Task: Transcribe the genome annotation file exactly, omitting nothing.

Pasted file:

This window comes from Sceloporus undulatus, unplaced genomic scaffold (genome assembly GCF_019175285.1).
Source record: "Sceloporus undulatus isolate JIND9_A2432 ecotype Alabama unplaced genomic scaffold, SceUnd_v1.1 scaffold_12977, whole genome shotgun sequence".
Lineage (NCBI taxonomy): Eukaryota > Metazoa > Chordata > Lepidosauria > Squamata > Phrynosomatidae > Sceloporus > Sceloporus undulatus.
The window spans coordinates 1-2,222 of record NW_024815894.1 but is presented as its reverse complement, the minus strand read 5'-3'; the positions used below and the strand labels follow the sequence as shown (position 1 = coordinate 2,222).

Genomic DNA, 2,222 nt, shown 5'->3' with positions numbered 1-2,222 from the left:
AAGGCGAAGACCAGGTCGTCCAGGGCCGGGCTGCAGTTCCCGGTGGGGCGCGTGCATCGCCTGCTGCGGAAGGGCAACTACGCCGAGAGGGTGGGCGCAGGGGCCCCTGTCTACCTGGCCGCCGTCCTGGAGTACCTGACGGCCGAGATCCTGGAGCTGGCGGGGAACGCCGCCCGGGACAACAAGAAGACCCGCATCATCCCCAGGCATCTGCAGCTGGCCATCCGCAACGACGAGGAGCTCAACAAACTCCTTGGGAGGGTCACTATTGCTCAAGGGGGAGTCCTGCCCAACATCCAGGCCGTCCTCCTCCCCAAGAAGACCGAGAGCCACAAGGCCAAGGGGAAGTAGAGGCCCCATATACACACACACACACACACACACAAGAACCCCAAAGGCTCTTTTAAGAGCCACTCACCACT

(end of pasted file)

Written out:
This window comes from Sceloporus undulatus, unplaced genomic scaffold (genome assembly GCF_019175285.1).
Source record: "Sceloporus undulatus isolate JIND9_A2432 ecotype Alabama unplaced genomic scaffold, SceUnd_v1.1 scaffold_12977, whole genome shotgun sequence".
Lineage (NCBI taxonomy): Eukaryota > Metazoa > Chordata > Lepidosauria > Squamata > Phrynosomatidae > Sceloporus > Sceloporus undulatus.
The window spans coordinates 1-2,222 of record NW_024815894.1 but is presented as its reverse complement, the minus strand read 5'-3'; the positions used below and the strand labels follow the sequence as shown (position 1 = coordinate 2,222).

Genomic DNA, 2,222 nt, shown 5'->3' with positions numbered 1-2,222 from the left:
AAGGCGAAGACCAGGTCGTCCAGGGCCGGGCTGCAGTTCCCGGTGGGGCGCGTGCATCGCCTGCTGCGGAAGGGCAACTACGCCGAGAGGGTGGGCGCAGGGGCCCCTGTCTACCTGGCCGCCGTCCTGGAGTACCTGACGGCCGAGATCCTGGAGCTGGCGGGGAACGCCGCCCGGGACAACAAGAAGACCCGCATCATCCCCAGGCATCTGCAGCTGGCCATCCGCAACGACGAGGAGCTCAACAAACTCCTTGGGAGGGTCACTATTGCTCAAGGGGGAGTCCTGCCCAACATCCAGGCCGTCCTCCTCCCCAAGAAGACCGAGAGCCACAAGGCCAAGGGGAAGTAGAGGCCCCATATACACACACACACACACACACACAAGAACCCCAAAGGCTCTTTTAAGAGCCACTCACCACT